Bolo Rei (King’s Cake)

Bolo-rei is a staple Portuguese Christmas food served for dessert. If you like fruitcake, you’ll love bolo-rei. If you don’t like fruitcake, well…

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Bolo Rei
When the holiday season rolls around, the Portuguese bolo-rei cake starts making an appearance, and different variations on the theme pop up throughout Europe as well. (In New Orleans, too, for Mardi Gras.) These “king’s cakes” as they’re called in English are generally spiced, come in a ring shape, and contain some combination of crystalized fruits, nuts, liqueurs, and an unholy amount of sugar.  The tradition dates back centuries to the Roman Saturnalia festivals celebrating the god Saturn that took place in the month of December.     
You will begin to see bolo-rei for sale by late November in most Portuguese bakeries, grocery stores, cafés, and virtually any locale making even a half-hearted nod to Christmas cheer.  (Gas station bolo-rei, anyone?) No Portuguese Christmas table is complete without at least a decorative bolo-rei that no one eats, unless of course we’re talking about a “modern” family that speaks the quiet part out loud: bolo-rei is…not that good.
Now, before I completely sell out my adoptive country, let me be clear that there any many, many delightful Portuguese desserts.  In fact, the sheer creativity of the Portuguese with eggs and sugar is truly remarkable, as I’ve talked about before.  And mouth-watering, of course.  But you know the one about fruitcake in the US, where there’s only one fruitcake in existence that people just keep regifting each other over the years because no one actually likes it? I feel the same about bolo-rei.  I’ve never gone out with someone who said, “Yum, give me a slice of that delicious bolo-rei for dessert!”  By contrast, I’ve been to many a holiday dinner where the bolo-rei sits on the table all night with exactly one slice eaten by the oldest person in attendance who can’t be bothered with the overwhelming variety of far superior dessert options.  (I don’t know how Portuguese dessert tables at Christmas don’t buckle under the weight of all those sweets.)
Bolo Rei slice
The first and only slice of bolo-rei that will be served from this cake.
But wait – what is bolo-rei anyway? The basic recipe for bolo-rei is essentially a yellow cake to which dried fruits, like raisins and crystalized cherries, and nuts in a Port wine / brandy mixture are added, often spiced with ginger and anise, depending upon the tastes of the chef.  The cake is topped off with larger pieces of crystalized fruit and candied orange or lemon peel for color, and sprinkled with powdered sugar.  Bolo-rei has a similar taste profile to American fruitcake, though it’s not as dense or moist.  (It’s also not easy to make, as my husband Nuno and I discovered one year in the United States where our bolo-rei was on the wrong side of edible – and he was a great cook.) In fact, if you don’t get the first slice on the first day it’s made, bolo-rei is kind of like a cross between the Sahara with maraschino cherries.  Maybe for this reason people claim that it makes for a good toast with butter slathered on in the days after Christmas, but the logistics of putting a slice of bread full of crystalized fruit in a toaster, just…no.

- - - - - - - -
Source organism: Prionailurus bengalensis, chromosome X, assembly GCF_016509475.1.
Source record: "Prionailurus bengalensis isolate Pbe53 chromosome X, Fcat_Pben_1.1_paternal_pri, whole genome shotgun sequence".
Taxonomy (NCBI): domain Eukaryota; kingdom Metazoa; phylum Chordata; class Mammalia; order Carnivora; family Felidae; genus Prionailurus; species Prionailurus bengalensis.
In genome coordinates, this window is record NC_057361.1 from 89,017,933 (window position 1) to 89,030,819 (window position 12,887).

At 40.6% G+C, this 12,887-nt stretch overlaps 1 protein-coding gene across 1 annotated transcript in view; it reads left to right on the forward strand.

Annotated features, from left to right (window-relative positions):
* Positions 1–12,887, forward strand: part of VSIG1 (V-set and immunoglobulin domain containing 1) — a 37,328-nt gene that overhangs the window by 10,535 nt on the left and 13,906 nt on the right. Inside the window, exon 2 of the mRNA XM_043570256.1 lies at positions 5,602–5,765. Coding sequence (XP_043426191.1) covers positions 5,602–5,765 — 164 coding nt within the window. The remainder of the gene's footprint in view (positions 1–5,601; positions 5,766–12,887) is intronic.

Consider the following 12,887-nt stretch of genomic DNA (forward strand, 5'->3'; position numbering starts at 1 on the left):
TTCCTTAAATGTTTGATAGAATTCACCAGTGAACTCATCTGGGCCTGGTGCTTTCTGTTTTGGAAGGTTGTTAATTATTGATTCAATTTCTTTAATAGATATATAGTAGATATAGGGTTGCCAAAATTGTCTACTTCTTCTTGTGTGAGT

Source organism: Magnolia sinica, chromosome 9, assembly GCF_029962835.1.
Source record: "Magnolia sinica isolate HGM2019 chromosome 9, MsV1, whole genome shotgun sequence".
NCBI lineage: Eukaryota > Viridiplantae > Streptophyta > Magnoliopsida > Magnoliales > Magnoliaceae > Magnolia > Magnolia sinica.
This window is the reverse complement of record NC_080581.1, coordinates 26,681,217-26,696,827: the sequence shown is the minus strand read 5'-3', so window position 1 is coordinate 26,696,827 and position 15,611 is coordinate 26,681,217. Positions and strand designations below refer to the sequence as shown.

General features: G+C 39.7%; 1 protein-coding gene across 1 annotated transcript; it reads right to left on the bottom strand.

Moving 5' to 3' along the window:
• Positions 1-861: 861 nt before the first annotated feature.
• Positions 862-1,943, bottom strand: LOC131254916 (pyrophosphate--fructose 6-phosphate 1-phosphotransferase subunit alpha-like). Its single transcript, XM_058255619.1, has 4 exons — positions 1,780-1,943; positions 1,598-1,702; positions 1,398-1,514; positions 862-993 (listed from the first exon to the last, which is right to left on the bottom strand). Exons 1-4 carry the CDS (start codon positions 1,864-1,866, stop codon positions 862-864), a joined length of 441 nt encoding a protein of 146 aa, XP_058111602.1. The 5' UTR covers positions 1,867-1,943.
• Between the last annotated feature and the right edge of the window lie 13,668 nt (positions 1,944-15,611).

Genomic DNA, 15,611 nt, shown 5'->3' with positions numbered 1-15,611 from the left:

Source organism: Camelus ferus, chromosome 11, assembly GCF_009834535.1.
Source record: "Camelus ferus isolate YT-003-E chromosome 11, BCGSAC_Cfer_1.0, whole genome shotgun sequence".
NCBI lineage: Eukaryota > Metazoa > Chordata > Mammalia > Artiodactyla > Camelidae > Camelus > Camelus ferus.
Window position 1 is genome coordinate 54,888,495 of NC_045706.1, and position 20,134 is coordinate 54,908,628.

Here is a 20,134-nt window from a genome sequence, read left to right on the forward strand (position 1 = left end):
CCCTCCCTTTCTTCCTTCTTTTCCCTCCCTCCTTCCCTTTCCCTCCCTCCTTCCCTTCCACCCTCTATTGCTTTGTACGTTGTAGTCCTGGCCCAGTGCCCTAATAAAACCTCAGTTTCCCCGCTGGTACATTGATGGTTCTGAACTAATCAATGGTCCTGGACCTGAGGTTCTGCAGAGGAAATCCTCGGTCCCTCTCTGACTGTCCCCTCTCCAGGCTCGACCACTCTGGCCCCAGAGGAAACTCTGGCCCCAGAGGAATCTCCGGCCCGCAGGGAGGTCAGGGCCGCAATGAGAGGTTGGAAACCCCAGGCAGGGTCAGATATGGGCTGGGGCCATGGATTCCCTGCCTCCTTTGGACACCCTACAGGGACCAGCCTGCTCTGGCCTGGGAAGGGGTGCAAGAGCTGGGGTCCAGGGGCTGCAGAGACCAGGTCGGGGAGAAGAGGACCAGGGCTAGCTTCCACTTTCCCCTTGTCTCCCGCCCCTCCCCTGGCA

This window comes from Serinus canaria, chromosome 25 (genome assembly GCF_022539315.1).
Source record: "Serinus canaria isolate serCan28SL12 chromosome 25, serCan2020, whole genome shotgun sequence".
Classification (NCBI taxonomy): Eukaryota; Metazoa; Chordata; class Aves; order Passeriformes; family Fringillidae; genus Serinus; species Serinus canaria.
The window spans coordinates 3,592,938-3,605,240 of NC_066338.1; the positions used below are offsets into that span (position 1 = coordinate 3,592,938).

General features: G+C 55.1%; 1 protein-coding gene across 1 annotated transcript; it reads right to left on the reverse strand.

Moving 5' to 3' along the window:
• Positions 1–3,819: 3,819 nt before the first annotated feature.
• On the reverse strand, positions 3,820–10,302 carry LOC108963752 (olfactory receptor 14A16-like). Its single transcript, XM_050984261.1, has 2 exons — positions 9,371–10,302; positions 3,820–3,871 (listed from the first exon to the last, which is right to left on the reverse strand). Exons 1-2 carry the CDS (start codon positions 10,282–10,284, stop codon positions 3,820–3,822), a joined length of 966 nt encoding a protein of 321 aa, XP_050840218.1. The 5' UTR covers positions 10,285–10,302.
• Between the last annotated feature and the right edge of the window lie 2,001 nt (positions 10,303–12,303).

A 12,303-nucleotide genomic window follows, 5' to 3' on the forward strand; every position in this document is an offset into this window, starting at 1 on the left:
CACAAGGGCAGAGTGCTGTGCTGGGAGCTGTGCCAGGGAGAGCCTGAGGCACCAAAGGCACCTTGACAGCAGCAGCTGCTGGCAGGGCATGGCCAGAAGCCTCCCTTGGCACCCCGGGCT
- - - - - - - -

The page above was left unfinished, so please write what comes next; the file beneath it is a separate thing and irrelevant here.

Fruitcake. Brown, comes in a tin, can survive a nuclear winter: what’s not to love?
Bolo Rei 3
If we’re going strictly on visuals, bolo-rei wins, hands down.
In Roman times, and in some places still today, king’s cakes would have a hidden bean cooked into the dough, beans being a common symbol of fertility in the ancient word.  The king’s cake in Spain, roscón de reyes, preserves this tradition, but with a twist.  If you find the haba, or bean, in your slice, you have to buy the next roscón de reyes.  If you find the figurita, a small ceramic figurine, often a baby, then you are the “king” of the party or have good luck.  Portugal did have a similar tradition, but today it’s more of a local custom than something you’re likely to find in the average store-bought bolo-rei.
Whereas Spain’s roscón de reyes typically is only served on January 6th for the Epiphany – the celebration of the biblical visit of the Three King’s to the baby Jesus – Portugal’s bolo-rei lingers around in stores for months.  I assume that’s because there is continued demand for fresh bolo-rei cakes in Portugal well into the winter, and not because no one bought them for Christmas and the cakes’ shelf life is basically eternal due to the preserving effect of all that crystalized sugar.
I’ll wrap up with one final heresy: roscón de reyes tastes better than bolo-rei.  It’s light and fluffy, and sometimes has a crème filling.  There must be a palate here in Portugal that prefers dry, anise-flavored cake, but we can’t all be perfect. 

The Verdict

I tried so you don’t have to, but I hope you do! 
I fear that I *may* have undersold bolo-rei with this post, and, well, that was the intention.  But since I want you, dear reader, to make your own informed decisions, I’ll leave you with the winner of the best bolo-rei in Portugal this year from the Padaria e Pastelaria Flor bakery in Aveiro. This cake would make a lovely, festive decorative object to adorn the picture-perfect Christmas dinner table.  I guess you could eat it, too.
Bolo rei da Padaria e Pastelaria Flor de Aveiro
Best bolo-rei in Portugal this year. Image source: Expresso
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